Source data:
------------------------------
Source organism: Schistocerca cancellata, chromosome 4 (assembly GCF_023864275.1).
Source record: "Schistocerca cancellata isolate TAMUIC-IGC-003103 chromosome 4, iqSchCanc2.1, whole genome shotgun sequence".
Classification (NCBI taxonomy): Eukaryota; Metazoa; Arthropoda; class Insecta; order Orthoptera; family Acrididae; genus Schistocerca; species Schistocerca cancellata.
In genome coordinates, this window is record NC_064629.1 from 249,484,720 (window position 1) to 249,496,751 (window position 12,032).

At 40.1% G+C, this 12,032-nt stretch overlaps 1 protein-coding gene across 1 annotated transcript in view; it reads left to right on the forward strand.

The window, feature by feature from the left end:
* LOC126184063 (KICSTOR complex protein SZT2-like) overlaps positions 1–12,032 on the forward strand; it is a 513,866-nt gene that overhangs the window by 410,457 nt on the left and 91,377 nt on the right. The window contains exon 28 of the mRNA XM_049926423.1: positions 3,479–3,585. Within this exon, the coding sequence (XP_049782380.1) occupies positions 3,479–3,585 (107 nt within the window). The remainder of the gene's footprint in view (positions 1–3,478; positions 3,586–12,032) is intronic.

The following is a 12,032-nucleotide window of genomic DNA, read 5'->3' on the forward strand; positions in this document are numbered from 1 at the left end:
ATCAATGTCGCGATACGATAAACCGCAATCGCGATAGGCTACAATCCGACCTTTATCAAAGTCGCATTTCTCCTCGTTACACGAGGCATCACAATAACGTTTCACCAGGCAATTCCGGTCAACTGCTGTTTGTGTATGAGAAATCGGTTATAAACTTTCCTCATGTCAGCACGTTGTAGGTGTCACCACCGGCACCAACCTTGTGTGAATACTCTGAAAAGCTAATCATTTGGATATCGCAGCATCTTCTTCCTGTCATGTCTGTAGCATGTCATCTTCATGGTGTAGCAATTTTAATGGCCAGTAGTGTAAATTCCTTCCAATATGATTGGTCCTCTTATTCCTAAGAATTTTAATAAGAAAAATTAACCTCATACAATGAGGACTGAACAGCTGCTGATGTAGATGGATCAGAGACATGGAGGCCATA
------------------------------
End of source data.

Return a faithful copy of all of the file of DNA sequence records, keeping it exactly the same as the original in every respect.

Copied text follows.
Source organism: Schistocerca cancellata, chromosome 4 (assembly GCF_023864275.1).
Source record: "Schistocerca cancellata isolate TAMUIC-IGC-003103 chromosome 4, iqSchCanc2.1, whole genome shotgun sequence".
Classification (NCBI taxonomy): Eukaryota; Metazoa; Arthropoda; class Insecta; order Orthoptera; family Acrididae; genus Schistocerca; species Schistocerca cancellata.
In genome coordinates, this window is record NC_064629.1 from 249,484,720 (window position 1) to 249,496,751 (window position 12,032).

At 40.1% G+C, this 12,032-nt stretch overlaps 1 protein-coding gene across 1 annotated transcript in view; it reads left to right on the forward strand.

The window, feature by feature from the left end:
* LOC126184063 (KICSTOR complex protein SZT2-like) overlaps positions 1–12,032 on the forward strand; it is a 513,866-nt gene that overhangs the window by 410,457 nt on the left and 91,377 nt on the right. The window contains exon 28 of the mRNA XM_049926423.1: positions 3,479–3,585. Within this exon, the coding sequence (XP_049782380.1) occupies positions 3,479–3,585 (107 nt within the window). The remainder of the gene's footprint in view (positions 1–3,478; positions 3,586–12,032) is intronic.

The following is a 12,032-nucleotide window of genomic DNA, read 5'->3' on the forward strand; positions in this document are numbered from 1 at the left end:
ATCAATGTCGCGATACGATAAACCGCAATCGCGATAGGCTACAATCCGACCTTTATCAAAGTCGCATTTCTCCTCGTTACACGAGGCATCACAATAACGTTTCACCAGGCAATTCCGGTCAACTGCTGTTTGTGTATGAGAAATCGGTTATAAACTTTCCTCATGTCAGCACGTTGTAGGTGTCACCACCGGCACCAACCTTGTGTGAATACTCTGAAAAGCTAATCATTTGGATATCGCAGCATCTTCTTCCTGTCATGTCTGTAGCATGTCATCTTCATGGTGTAGCAATTTTAATGGCCAGTAGTGTAAATTCCTTCCAATATGATTGGTCCTCTTATTCCTAAGAATTTTAATAAGAAAAATTAACCTCATACAATGAGGACTGAACAGCTGCTGATGTAGATGGATCAGAGACATGGAGGCCATA